Cystic fibrosis (CF) is an inherited autosomal recessive disorder, mostly diagnosed at young age due to expanding newborn screenings [20] with clinical manifestation differing in individuals. However, lung disease usually is present from the early life [21] and a vicious circle of infection and inflammation in the lung causes pulmonary exacerbations resulting in progressive deterioration of lung function [22].

In children prolonged, recurrent or chronic cough can be the symptom of many underlying respiratory of systemic diseases. Knowledge of the objective quantity of the symptoms cough and wheezing at night may provide useful information both for the decision making for appropriate diagnostic measurements and necessary therapeutic agents [23].

Psychogenic cough mostly presenting with dry cough is usually non-existent at night [24, 25] and the diagnosis is made after excluding all other causes of chronic cough [23, 26].

Questionnaires for patients and parents [14, 27] have been developed to evaluate nocturnal, respiratory symptoms, and have shown partially good results. Still, compared to objective methods they are inconsistent [28]. Devices like the Leicester Cough Monitor or the VitaloJak offer an objective display of cough frequency [29,30,31], but none of these devices are used to detect nocturnal wheezing [32]. Our intention was to assess cough and wheezing at night in children suffering from various both acute and chronic respiratory diseases using a new automated detection device.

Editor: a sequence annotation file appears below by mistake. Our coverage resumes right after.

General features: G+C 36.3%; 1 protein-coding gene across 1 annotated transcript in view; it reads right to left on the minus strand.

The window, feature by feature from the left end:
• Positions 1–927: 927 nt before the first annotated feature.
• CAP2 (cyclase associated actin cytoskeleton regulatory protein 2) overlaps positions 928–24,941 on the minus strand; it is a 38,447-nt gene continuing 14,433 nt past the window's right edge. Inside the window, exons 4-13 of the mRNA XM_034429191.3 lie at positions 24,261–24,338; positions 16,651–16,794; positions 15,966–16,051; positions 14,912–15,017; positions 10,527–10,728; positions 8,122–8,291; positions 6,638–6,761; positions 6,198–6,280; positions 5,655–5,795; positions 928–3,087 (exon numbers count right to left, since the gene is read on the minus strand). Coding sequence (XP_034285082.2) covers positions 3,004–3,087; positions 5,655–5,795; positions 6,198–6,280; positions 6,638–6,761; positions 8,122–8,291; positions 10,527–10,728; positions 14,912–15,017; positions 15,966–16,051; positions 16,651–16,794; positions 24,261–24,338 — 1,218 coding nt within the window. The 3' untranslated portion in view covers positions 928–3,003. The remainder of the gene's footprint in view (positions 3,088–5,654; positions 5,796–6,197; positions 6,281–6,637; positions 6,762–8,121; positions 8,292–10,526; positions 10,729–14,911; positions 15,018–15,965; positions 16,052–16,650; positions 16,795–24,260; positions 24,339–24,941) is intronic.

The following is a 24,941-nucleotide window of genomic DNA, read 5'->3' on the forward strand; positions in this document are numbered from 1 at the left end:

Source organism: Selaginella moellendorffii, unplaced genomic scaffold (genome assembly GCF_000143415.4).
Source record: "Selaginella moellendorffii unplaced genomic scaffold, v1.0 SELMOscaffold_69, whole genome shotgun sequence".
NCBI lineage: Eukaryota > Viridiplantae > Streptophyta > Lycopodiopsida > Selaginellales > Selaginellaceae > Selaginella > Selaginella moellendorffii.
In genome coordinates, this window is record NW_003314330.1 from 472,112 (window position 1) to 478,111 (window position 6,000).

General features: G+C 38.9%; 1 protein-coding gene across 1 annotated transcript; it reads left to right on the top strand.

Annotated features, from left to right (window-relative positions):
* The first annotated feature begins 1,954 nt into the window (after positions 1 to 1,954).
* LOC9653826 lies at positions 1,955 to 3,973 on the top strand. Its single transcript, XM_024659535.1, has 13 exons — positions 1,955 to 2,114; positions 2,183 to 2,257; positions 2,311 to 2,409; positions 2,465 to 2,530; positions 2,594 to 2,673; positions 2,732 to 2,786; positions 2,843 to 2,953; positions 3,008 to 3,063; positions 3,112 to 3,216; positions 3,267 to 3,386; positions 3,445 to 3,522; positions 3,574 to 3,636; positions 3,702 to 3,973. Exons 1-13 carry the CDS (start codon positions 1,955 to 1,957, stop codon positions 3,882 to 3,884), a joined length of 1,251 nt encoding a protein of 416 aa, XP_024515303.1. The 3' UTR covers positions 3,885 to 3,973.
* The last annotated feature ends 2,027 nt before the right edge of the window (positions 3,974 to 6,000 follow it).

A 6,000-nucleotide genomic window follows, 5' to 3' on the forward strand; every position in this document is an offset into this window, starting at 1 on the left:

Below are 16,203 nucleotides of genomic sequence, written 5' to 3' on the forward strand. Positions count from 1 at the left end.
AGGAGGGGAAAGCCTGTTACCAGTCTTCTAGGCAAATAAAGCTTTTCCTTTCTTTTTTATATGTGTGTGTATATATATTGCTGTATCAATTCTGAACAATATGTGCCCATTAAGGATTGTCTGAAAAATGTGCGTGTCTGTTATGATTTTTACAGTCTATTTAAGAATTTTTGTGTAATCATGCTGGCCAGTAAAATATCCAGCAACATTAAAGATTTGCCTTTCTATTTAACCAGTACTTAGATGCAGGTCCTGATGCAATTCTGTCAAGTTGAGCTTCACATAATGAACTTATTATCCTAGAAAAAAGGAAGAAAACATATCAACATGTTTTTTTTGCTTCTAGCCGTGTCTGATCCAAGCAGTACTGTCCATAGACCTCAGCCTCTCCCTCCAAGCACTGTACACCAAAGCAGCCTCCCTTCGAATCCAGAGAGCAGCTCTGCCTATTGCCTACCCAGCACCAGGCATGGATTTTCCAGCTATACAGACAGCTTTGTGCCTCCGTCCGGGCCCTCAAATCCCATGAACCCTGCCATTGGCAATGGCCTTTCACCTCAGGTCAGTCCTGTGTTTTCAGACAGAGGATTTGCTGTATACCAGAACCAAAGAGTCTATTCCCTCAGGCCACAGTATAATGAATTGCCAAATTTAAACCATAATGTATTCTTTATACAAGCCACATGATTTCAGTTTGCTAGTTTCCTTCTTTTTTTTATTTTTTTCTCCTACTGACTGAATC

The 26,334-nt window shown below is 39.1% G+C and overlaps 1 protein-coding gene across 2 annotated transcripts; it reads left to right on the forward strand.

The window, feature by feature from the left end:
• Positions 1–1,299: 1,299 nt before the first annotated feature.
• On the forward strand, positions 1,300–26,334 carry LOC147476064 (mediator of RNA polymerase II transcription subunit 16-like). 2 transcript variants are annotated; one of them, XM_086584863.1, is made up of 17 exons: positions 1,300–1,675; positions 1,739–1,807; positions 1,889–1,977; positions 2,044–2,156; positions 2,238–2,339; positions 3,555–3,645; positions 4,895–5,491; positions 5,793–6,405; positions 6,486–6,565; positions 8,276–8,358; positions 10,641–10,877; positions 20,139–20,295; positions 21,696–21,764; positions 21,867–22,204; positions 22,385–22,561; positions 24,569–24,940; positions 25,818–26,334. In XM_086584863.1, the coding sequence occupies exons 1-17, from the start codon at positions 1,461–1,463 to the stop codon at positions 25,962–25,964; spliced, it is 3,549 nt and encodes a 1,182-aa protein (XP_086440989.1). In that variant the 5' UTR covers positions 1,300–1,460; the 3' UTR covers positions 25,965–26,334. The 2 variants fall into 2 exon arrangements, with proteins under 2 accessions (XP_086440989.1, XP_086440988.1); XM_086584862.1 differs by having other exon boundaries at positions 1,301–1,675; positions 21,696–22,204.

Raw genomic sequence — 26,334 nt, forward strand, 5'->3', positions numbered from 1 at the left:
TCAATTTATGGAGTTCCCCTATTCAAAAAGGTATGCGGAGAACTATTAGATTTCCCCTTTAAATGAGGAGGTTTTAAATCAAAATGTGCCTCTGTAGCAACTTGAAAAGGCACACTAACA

The LEO-Sound System may offer the possibility to perform objective and repeatable measurement of cough and wheezing frequency [33,34,35,36,37,38].

Therefore, the rational and aim of this study was to assess this new method of collecting additional information about the patients’ nighttime symptoms of cough and wheeze by firstly comparing audio recordings with questionnaire data and secondly by assessing the overall feasibility of this method in clinical practice.



Both in- and out-patients aged 4 to 18 were enrolled for this study. Inclusion criteria were current respiratory symptoms such as cough, wheeze or shortness of breath. We excluded patients, who were respiratory unstable and needed intensive care and those with the detection of multiresistant pathogens, such as methicillin-resistant staphylococcus aureus (MRSA), oxacillin-resistant staphylococcus aureus (ORSA), vancomycin-resistant staphylococcus aureus (VRSA), glycopeptide-resistant enterococci (GRE), vancomycin-resistant enterococci (VRE), multidrug resistant Gram-negative bacteria (MRGN) and extended-spectrum beta-lactamase (ESBL). The study was approved by the Local Ethics Committee and written informed consent was obtained from participating children, adolescents and caretakers.

Study design

All recordings using the Leo-Sound monitor were done overnight in an inpatient or outpatient setting, during 8 h of night sleep in the first 29 patients and for 10 h in the remaining 10 patients, due to getting the experience of higher practicability with longer recording time. The monitor was attached to each patient by medically trained personal. In the outpatient setting, recordings were performed at home and the devices were returned to the hospital for analyses. Current symptoms were evaluated before and after the measurement by medical doctors, using validated scores and questionnaires (see below). The Leo-Sound-Analyzer (Löwenstein Medical GmbH & Co. KG, Bad Ems, Germany) analyzes recordings automatically. All breath sounds, which were classified as cough or wheeze by the Leo-Sound Analyzer, were thereafter manually checked for accuracy and plausibility by a medically trained observer listening to the detected sounds. For continuity, the same two observers validated the recordings. Time needed for audio-validation of the recordings was noted.